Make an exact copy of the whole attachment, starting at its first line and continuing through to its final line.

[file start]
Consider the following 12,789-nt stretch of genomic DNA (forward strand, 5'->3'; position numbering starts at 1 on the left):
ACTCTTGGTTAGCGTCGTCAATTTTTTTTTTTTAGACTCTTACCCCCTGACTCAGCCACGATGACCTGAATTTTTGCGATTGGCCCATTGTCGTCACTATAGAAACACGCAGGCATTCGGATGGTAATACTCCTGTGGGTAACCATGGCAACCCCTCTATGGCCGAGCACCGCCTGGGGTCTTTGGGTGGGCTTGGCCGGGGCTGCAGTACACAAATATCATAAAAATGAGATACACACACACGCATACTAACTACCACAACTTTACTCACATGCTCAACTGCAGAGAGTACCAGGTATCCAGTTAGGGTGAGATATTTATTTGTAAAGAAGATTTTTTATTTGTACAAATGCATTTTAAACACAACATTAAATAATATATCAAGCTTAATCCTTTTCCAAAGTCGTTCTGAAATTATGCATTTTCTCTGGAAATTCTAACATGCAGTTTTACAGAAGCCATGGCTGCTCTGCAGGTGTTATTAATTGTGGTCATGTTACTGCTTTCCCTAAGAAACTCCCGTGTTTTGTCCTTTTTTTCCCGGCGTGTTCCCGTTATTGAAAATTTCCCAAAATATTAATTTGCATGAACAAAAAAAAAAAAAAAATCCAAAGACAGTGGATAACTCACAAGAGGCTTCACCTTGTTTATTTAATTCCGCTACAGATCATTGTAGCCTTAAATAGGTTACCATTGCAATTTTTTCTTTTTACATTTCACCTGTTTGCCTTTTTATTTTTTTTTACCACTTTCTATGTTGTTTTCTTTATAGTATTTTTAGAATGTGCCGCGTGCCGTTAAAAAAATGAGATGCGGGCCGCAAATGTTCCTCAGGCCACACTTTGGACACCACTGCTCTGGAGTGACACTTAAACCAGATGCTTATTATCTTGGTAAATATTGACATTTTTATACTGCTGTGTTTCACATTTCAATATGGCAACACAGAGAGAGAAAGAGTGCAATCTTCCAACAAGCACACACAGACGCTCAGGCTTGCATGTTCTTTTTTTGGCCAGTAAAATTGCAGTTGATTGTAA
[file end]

Consider the following 12,789-nt stretch of genomic DNA (forward strand, 5'->3'; position numbering starts at 1 on the left):
ACTCTTGGTTAGCGTCGTCAATTTTTTTTTTTTAGACTCTTACCCCCTGACTCAGCCACGATGACCTGAATTTTTGCGATTGGCCCATTGTCGTCACTATAGAAACACGCAGGCATTCGGATGGTAATACTCCTGTGGGTAACCATGGCAACCCCTCTATGGCCGAGCACCGCCTGGGGTCTTTGGGTGGGCTTGGCCGGGGCTGCAGTACACAAATATCATAAAAATGAGATACACACACACGCATACTAACTACCACAACTTTACTCACATGCTCAACTGCAGAGAGTACCAGGTATCCAGTTAGGGTGAGATATTTATTTGTAAAGAAGATTTTTTATTTGTACAAATGCATTTTAAACACAACATTAAATAATATATCAAGCTTAATCCTTTTCCAAAGTCGTTCTGAAATTATGCATTTTCTCTGGAAATTCTAACATGCAGTTTTACAGAAGCCATGGCTGCTCTGCAGGTGTTATTAATTGTGGTCATGTTACTGCTTTCCCTAAGAAACTCCCGTGTTTTGTCCTTTTTTTCCCGGCGTGTTCCCGTTATTGAAAATTTCCCAAAATATTAATTTGCATGAACAAAAAAAAAAAAAAAATCCAAAGACAGTGGATAACTCACAAGAGGCTTCACCTTGTTTATTTAATTCCGCTACAGATCATTGTAGCCTTAAATAGGTTACCATTGCAATTTTTTCTTTTTACATTTCACCTGTTTGCCTTTTTATTTTTTTTTACCACTTTCTATGTTGTTTTCTTTATAGTATTTTTAGAATGTGCCGCGTGCCGTTAAAAAAATGAGATGCGGGCCGCAAATGTTCCTCAGGCCACACTTTGGACACCACTGCTCTGGAGTGACACTTAAACCAGATGCTTATTATCTTGGTAAATATTGACATTTTTATACTGCTGTGTTTCACATTTCAATATGGCAACACAGAGAGAGAAAGAGTGCAATCTTCCAACAAGCACACACAGACGCTCAGGCTTGCATGTTCTTTTTTTGGCCAGTAAAATTGCAGTTGATTGTAA